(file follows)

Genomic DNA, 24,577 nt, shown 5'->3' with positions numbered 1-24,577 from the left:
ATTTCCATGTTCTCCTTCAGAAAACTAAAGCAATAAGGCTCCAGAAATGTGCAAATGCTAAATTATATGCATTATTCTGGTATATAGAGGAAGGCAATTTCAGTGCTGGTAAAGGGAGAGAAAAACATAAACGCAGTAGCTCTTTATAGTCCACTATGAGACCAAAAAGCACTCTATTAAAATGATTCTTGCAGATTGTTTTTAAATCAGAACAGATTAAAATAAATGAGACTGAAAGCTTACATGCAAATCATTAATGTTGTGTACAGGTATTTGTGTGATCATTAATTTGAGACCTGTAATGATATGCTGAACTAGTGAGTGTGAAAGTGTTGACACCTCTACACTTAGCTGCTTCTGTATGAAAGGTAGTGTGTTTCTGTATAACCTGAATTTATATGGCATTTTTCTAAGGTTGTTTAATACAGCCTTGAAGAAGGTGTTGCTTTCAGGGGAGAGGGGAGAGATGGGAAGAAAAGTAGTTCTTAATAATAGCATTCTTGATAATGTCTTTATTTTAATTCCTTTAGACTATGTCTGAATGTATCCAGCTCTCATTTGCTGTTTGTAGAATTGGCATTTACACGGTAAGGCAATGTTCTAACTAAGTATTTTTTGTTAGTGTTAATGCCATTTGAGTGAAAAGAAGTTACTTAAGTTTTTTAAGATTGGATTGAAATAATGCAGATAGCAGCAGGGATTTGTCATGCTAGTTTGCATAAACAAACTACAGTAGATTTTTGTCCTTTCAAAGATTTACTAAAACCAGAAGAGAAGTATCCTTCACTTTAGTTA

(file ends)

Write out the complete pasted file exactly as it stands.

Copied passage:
Genomic DNA, 24,577 nt, shown 5'->3' with positions numbered 1-24,577 from the left:
ATTTCCATGTTCTCCTTCAGAAAACTAAAGCAATAAGGCTCCAGAAATGTGCAAATGCTAAATTATATGCATTATTCTGGTATATAGAGGAAGGCAATTTCAGTGCTGGTAAAGGGAGAGAAAAACATAAACGCAGTAGCTCTTTATAGTCCACTATGAGACCAAAAAGCACTCTATTAAAATGATTCTTGCAGATTGTTTTTAAATCAGAACAGATTAAAATAAATGAGACTGAAAGCTTACATGCAAATCATTAATGTTGTGTACAGGTATTTGTGTGATCATTAATTTGAGACCTGTAATGATATGCTGAACTAGTGAGTGTGAAAGTGTTGACACCTCTACACTTAGCTGCTTCTGTATGAAAGGTAGTGTGTTTCTGTATAACCTGAATTTATATGGCATTTTTCTAAGGTTGTTTAATACAGCCTTGAAGAAGGTGTTGCTTTCAGGGGAGAGGGGAGAGATGGGAAGAAAAGTAGTTCTTAATAATAGCATTCTTGATAATGTCTTTATTTTAATTCCTTTAGACTATGTCTGAATGTATCCAGCTCTCATTTGCTGTTTGTAGAATTGGCATTTACACGGTAAGGCAATGTTCTAACTAAGTATTTTTTGTTAGTGTTAATGCCATTTGAGTGAAAAGAAGTTACTTAAGTTTTTTAAGATTGGATTGAAATAATGCAGATAGCAGCAGGGATTTGTCATGCTAGTTTGCATAAACAAACTACAGTAGATTTTTGTCCTTTCAAAGATTTACTAAAACCAGAAGAGAAGTATCCTTCACTTTAGTTA